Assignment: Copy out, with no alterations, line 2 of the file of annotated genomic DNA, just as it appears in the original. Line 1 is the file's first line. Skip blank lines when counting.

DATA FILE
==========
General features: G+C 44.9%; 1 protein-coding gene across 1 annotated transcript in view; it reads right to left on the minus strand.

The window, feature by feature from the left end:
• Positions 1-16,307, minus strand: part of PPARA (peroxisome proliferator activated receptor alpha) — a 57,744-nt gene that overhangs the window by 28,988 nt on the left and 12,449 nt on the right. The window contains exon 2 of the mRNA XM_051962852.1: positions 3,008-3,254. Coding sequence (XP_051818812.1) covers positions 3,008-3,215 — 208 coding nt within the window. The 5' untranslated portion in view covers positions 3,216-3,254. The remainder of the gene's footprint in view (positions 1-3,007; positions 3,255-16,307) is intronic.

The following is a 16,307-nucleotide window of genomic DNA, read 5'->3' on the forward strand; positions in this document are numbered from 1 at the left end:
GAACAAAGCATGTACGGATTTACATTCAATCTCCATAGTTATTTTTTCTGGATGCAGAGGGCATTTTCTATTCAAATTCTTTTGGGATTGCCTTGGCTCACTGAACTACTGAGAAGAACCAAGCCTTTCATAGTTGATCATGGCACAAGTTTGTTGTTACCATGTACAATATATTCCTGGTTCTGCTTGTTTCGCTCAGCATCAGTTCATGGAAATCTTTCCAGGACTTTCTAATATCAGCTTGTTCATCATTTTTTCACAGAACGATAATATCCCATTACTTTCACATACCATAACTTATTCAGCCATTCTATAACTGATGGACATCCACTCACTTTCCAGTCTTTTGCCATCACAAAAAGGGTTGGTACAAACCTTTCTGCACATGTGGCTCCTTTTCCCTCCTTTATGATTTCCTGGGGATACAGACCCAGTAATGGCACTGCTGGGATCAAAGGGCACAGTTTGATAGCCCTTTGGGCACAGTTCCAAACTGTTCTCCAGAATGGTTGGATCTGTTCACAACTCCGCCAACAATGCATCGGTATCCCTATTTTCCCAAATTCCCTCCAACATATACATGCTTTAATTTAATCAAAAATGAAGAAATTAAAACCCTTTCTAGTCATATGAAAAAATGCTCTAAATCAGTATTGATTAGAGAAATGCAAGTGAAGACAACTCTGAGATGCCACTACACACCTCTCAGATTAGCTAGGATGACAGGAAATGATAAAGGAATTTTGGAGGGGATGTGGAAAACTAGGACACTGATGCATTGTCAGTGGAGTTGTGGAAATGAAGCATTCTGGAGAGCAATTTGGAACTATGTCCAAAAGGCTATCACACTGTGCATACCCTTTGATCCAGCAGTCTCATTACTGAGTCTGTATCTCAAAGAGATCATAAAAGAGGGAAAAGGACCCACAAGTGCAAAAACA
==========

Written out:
The window, feature by feature from the left end: